An American-Israeli Teen Was Arrested In Connection With Several Bomb Threats To Jewish Centers
A 19-year-old in Israel is suspected in many of the threats to Jewish centers and schools around the US, according to Jerusalem police.
A dual American-Israeli teenage citizen was arrested Thursday in connection with many of the bomb threats to Jewish centers and schools around the US since the start of 2017, the FBI confirmed to BuzzFeed News.
Israeli police spokesman Mickey Rosenfeld also confirmed to BuzzFeed News that the suspect is a 19-year-old Israeli man, but declined to name him.
The arrest was first reported by the Jerusalem Post.
The FBI sent BuzzFeed News the following statement on the arrest:
Early this morning in Israel, the FBI and Israeli National Police worked jointly to locate and arrest the individual suspected for threats to Jewish organizations across the United States and in other parts of the world. The FBI commends the great work of the Israeli National Police in this investigation.
Investigating hate crimes is a top priority for the FBI and we will continue to work to make sure all races and religions feel safe in their communities and in their places of worship. At this time, we cannot provide additional information on the investigation.
The man is suspected of threats targeting the US, Europe, Australia, and New Zealand over the past six months.
Along with threats to Jewish centers, he is suspected in a 2015 threat to JFK airport where Delta Airlines flights were grounded after the suspect claimed there were explosives around and inside the airport.
Authorities searched the man's house on Thursday. His father has also reportedly been detained.
Rosenfeld said that the police who raided the suspect's house confiscated computers, antennas, and other sophisticated equipment used to make robocall threats around the world.
BuzzFeed News tallied that more than 100 threats have been made to Jewish community centers and schools around the US since the start of 2017.
Over the past few weeks, US law enforcement sources have confirmed that the persons responsible for the threats used intricate technology — like voice-masking and caller-ID spoofing — to shield their identity.
The teen appeared at a remand hearing at Magistrate's Court in Rishon Lezion, Israel fourth-largest city, on Thursday, covering his face before photographers.
Asked whether or not the suspect would be extradited to the US to face charges, Rosenfeld said, "That depends on the request from the US."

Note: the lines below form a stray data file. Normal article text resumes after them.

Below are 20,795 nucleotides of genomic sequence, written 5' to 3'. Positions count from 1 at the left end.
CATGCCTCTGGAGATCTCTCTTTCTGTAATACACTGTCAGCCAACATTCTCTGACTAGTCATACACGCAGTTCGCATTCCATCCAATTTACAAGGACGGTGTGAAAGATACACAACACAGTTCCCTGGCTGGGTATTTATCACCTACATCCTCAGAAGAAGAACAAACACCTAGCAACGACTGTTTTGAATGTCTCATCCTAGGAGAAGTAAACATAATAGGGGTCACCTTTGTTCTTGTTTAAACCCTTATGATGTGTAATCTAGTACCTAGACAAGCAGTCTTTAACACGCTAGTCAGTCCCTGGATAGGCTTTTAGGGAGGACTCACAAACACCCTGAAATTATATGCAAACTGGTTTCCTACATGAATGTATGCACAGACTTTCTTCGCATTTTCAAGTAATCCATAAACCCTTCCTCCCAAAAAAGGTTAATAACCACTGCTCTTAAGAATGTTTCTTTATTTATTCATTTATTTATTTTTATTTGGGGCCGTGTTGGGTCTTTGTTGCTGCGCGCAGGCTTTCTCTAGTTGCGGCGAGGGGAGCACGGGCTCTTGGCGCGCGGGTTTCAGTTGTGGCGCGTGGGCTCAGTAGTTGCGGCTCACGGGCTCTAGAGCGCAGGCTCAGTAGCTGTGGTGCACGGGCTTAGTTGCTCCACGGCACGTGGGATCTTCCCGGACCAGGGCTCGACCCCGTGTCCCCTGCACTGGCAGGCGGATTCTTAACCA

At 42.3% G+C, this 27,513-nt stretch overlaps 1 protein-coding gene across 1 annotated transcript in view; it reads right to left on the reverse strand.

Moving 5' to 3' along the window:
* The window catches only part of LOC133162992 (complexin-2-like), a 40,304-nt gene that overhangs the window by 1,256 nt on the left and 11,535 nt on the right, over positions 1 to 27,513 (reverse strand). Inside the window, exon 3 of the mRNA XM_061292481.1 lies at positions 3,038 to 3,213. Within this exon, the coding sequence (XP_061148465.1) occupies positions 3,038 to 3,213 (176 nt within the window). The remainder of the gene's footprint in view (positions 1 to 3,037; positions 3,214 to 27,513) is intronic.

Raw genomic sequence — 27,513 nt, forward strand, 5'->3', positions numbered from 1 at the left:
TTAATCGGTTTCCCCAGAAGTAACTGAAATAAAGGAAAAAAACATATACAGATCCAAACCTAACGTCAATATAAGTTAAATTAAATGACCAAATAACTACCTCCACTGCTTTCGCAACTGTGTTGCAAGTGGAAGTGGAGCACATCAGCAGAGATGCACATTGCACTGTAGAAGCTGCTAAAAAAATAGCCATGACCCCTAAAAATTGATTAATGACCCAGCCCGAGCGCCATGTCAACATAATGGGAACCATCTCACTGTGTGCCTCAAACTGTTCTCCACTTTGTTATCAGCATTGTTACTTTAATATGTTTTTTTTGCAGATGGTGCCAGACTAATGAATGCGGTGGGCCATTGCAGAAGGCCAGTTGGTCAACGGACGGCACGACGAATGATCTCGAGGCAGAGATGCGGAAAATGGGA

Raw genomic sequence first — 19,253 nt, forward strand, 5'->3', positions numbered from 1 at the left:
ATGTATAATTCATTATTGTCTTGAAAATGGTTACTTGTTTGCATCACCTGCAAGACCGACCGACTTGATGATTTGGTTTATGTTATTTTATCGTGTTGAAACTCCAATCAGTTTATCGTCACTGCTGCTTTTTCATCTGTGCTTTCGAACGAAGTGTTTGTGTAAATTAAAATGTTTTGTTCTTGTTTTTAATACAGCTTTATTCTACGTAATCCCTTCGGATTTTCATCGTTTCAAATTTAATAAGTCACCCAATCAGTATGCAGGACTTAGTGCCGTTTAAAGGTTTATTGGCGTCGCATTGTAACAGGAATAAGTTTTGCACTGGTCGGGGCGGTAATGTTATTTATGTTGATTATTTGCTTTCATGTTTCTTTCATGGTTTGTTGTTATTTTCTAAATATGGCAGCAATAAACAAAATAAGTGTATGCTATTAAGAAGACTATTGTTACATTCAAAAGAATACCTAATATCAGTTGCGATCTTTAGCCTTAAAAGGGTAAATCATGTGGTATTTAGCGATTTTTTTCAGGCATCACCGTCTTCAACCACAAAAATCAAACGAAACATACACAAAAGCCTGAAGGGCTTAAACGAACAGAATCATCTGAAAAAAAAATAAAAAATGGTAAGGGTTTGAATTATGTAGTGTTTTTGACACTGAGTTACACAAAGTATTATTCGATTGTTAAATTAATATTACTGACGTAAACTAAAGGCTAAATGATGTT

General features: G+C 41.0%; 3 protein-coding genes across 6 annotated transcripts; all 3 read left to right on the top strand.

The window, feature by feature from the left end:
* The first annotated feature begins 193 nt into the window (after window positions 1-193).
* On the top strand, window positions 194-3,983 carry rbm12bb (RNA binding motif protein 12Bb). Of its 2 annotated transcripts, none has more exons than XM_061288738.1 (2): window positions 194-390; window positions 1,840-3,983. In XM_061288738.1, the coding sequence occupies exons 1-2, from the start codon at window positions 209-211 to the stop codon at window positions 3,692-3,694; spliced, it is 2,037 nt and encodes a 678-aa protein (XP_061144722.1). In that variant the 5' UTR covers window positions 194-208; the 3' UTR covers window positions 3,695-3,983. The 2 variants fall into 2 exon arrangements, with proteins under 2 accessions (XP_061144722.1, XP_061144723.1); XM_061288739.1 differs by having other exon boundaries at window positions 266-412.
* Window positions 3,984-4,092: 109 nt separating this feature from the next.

The Department of Justice did not immediately respond to a request for comment on whether it was planning to seek the teen's extradition.
Attorney General Jeff Sessions did release a statement commending the FBI and Israeli police for what he said was "outstanding work."
"Today's arrest in Israel is the culmination of a large-scale investigation spanning multiple continents for hate crimes against Jewish communities across our country," he said. "The Department of Justice is committed to protecting the civil rights of all Americans, and we will not tolerate the targeting of any community in this country on the basis of their religious beliefs."
Earlier this month, a disgraced American journalist, Juan Thompson, was arrested and charged in US federal court with cyberstalking related to eight of the more than 100 threats made to American organizations. He is scheduled to appear in a Manhattan court on April 5.
Israeli Minister of Public Security Gilad Erdan put out a statement commending the Israeli police "on leading a complex international investigation, together with law enforcement agencies from around the world."
"We hope that this investigation will help shed light on some of the recent threats against Jewish institutions, which have caused great concern both among Jewish communities and the Israeli government," Erdan said.
The Anti-Defamation League said on Twitter that it is are relieved by the news of an arrest.
The JCC Association of North America said in a statement, "We are gratified by the progress in this investigation, and applaud the commitment and leadership of the FBI and other federal agencies, Israeli law enforcement, and local law enforcement across the United States and Canada."
“We are troubled to learn that the individual suspected of making these threats against Jewish Community Centers, which play a central role in the Jewish community, as well as serve as inclusive and welcoming places for all – is reportedly Jewish," the statement said.
Steven Goldstein, executive director of the Anne Frank Center for Mutual Respect, said his organization was grateful a suspect had been arrested, but disappointed in US officials for not responding to threats "consistently in real time."
"It doesn’t matter where any suspect is from or what his or her background is," he said. "Taking Antisemitism or any other kind of hate seriously requires a rapid response so that our nation, and indeed the world, sees the US government as a leader against hate, rather than as a silent bystander.”
Senator Rob Portman, an Ohio Republican, commended the work of the FBI in apprehending the suspect in a statement Thursday.
"These threats and attacks we’ve seen across our country are attacks on our values and did real damage as entire communities from infants to the elderly faced evacuations and fear," Portman said.
“As I’ve said many times, there is no place for hatred or bigotry or threats or attacks of any kind on our fellow citizens and we must all work together to live up to our values of tolerance and respect for others," he added.
Portman and other senators recently sent a letter calling on Homeland Security Secretary Kelly, Attorney General Sessions, and FBI Director Comey to take swift action in response to the recent waves of anonymous bomb threats.